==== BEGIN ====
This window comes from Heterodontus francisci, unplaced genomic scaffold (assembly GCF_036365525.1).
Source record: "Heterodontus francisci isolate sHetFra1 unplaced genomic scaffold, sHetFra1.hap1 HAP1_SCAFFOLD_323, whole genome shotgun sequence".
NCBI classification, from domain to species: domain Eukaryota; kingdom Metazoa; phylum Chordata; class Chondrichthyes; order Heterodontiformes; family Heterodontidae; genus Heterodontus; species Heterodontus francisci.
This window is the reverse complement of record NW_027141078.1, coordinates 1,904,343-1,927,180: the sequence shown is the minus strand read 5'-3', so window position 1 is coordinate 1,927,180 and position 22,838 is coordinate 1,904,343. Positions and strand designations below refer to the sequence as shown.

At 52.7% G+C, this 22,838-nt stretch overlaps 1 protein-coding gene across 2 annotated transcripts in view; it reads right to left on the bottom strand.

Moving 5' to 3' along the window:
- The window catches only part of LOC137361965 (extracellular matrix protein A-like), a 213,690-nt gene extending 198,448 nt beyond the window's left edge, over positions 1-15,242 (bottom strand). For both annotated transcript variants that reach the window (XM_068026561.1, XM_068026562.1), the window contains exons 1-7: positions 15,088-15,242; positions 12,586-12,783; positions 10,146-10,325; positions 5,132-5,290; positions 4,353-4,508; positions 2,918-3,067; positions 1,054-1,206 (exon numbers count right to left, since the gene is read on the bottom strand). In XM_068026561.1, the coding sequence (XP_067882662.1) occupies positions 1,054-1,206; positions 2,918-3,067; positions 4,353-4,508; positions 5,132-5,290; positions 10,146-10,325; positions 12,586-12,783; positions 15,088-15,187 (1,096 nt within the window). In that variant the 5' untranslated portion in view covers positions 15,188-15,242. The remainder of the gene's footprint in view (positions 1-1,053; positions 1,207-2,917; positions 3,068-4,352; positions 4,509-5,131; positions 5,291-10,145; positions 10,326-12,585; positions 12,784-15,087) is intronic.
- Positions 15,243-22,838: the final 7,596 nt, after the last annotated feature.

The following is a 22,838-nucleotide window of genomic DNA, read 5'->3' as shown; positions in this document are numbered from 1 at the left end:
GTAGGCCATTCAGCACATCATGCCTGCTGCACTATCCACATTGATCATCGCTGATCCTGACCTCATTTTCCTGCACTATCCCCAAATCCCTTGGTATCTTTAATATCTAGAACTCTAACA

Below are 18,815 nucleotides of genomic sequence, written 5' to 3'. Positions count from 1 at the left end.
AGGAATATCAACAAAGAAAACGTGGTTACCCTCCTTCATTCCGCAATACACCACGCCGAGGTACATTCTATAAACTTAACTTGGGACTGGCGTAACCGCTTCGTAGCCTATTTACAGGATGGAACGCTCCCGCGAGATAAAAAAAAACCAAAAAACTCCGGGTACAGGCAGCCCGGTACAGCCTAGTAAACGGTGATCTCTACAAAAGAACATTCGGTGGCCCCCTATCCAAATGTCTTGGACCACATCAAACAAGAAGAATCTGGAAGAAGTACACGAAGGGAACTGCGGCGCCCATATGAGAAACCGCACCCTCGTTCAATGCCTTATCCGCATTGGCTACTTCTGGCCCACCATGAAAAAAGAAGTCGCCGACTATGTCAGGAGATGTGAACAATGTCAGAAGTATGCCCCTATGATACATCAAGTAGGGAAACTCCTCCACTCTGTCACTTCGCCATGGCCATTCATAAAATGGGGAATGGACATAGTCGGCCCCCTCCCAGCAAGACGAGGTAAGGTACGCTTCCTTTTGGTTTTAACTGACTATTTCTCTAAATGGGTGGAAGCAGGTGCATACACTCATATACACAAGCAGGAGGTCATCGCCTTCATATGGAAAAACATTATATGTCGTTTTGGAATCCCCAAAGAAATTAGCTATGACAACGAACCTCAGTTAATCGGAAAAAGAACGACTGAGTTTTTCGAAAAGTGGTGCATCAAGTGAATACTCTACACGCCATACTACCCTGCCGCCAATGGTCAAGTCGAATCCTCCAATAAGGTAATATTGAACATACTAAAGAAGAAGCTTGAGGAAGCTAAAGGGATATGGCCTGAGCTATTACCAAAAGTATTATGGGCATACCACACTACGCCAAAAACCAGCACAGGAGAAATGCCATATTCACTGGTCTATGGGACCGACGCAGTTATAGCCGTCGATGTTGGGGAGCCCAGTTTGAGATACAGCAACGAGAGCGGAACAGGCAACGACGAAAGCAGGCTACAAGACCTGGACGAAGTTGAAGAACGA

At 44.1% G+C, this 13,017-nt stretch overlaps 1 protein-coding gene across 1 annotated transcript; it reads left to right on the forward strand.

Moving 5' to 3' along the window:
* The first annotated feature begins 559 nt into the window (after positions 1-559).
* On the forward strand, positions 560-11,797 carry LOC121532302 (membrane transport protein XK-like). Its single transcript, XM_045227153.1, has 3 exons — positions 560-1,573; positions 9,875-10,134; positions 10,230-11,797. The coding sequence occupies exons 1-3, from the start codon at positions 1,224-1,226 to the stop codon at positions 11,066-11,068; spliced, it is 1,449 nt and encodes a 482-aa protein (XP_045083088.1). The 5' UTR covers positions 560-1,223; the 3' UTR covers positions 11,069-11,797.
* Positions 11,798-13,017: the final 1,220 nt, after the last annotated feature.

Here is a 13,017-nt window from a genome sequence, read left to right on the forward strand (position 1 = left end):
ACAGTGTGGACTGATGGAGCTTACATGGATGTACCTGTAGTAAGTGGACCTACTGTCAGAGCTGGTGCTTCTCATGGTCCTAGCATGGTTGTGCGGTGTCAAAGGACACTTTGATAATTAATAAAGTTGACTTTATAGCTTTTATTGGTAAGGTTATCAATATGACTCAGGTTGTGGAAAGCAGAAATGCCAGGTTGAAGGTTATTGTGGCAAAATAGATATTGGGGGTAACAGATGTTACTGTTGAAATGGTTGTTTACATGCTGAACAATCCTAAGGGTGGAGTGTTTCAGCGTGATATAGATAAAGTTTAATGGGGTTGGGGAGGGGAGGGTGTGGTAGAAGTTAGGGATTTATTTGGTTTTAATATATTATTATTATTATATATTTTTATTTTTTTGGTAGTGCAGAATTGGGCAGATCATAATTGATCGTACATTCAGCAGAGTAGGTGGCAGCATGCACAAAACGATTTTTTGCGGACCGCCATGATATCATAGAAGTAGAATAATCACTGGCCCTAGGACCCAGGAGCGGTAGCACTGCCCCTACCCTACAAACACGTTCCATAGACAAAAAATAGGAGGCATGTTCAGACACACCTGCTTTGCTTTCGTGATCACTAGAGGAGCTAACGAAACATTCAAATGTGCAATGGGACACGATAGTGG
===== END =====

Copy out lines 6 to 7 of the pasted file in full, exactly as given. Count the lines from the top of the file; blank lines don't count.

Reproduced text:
Moving 5' to 3' along the window:
- The window catches only part of LOC137361965 (extracellular matrix protein A-like), a 213,690-nt gene extending 198,448 nt beyond the window's left edge, over positions 1-15,242 (bottom strand). For both annotated transcript variants that reach the window (XM_068026561.1, XM_068026562.1), the window contains exons 1-7: positions 15,088-15,242; positions 12,586-12,783; positions 10,146-10,325; positions 5,132-5,290; positions 4,353-4,508; positions 2,918-3,067; positions 1,054-1,206 (exon numbers count right to left, since the gene is read on the bottom strand). In XM_068026561.1, the coding sequence (XP_067882662.1) occupies positions 1,054-1,206; positions 2,918-3,067; positions 4,353-4,508; positions 5,132-5,290; positions 10,146-10,325; positions 12,586-12,783; positions 15,088-15,187 (1,096 nt within the window). In that variant the 5' untranslated portion in view covers positions 15,188-15,242. The remainder of the gene's footprint in view (positions 1-1,053; positions 1,207-2,917; positions 3,068-4,352; positions 4,509-5,131; positions 5,291-10,145; positions 10,326-12,585; positions 12,784-15,087) is intronic.